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Toxic Toys | The Nation

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Toxic Toys

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This article is adapted from Mark Schapiro's new book Exposed: The Toxic Chemistry of Everyday Products and What's at Stake for American Power (Chelsea Green).

About the Author

Mark Schapiro
Mark Schapiro is an investigative journalist in New York specializing in foreign affairs. In addition to The Nation,...

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Into the playrooms of children has come the unsettling news: those little red trains and other neat miniatures of the adult world may be coated in paint containing illegally high levels of lead, posing myriad risks to a child's neurological development. After that discovery prompted a mass recall this past summer, parents will never look at Thomas the Tank Engine the same way again. But the uproar over banned substances and rogue Chinese toy manufacturers has overshadowed an even more troubling issue: the toxins in toys that are perfectly legal. The United States remains one of the few developed countries to permit the import of plastic toys made with polyvinyl chloride additives called phthalates (pronounced tha-lates), which help make toys soft and pliable enough to be twisted or sucked yet durable enough to survive a 1-year-old's grip. A mounting body of scientific evidence suggests that phthalates impede the production of testosterone and disrupt the sexual development of infant boys.

That disturbing claim certainly caught my attention as I sat in a hearing room in the California Capitol January 10, 2006, and watched two of America's leading experts on the physiological effects of chemical exposure testify before the health committee of the State Assembly. Such hearings are normally dry affairs, but the scientists' allegations that children were gnawing and sucking on toy animals and other doodads that decrease production of the male sexual hormone gave the testimony a certain urgency. The experts had been called in by Democratic Assemblywoman Wilma Chan, author of a bill to ban phthalates from children's toys; the bill had been met by powerful opposition from the toy and plastics industries.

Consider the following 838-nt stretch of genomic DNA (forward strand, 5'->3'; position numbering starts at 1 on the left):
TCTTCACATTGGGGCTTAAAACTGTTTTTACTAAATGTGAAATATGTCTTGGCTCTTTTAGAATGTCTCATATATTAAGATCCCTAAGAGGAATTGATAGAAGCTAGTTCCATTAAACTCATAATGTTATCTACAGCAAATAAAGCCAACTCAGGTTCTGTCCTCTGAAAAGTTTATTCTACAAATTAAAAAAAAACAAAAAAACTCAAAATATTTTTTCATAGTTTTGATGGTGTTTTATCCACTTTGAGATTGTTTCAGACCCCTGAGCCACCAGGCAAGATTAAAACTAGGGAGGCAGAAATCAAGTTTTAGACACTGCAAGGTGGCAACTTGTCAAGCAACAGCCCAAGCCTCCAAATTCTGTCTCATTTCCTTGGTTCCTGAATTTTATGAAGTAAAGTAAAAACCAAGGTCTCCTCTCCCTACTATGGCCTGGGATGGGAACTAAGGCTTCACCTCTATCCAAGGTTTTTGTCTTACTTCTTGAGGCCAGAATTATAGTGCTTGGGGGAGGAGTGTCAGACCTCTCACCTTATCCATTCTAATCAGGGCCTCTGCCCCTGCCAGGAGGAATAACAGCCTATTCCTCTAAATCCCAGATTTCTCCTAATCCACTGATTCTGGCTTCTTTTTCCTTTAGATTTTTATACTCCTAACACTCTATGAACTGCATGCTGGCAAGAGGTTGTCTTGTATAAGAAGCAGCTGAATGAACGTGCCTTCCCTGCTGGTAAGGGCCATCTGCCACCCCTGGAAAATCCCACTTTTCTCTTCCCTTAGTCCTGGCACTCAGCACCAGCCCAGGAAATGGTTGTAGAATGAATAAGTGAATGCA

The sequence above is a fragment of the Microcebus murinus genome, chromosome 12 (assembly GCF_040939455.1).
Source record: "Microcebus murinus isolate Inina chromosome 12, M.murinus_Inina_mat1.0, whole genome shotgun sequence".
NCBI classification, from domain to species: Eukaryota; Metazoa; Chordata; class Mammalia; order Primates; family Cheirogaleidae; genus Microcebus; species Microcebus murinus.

In the average home, phthalates are everywhere--in shower curtains, shampoo bottles, raincoats and perfumes (to aid adherence to the skin). In hospitals, they're in medical tubing. A component of that distinct "new car smell" comes from phthalates in the plastic dashboard. The dash becomes more brittle as the car ages because phthalates are slowly migrating into the car's interior. As they sweat out of the plastic, residue enters the air or, through direct contact, the skin.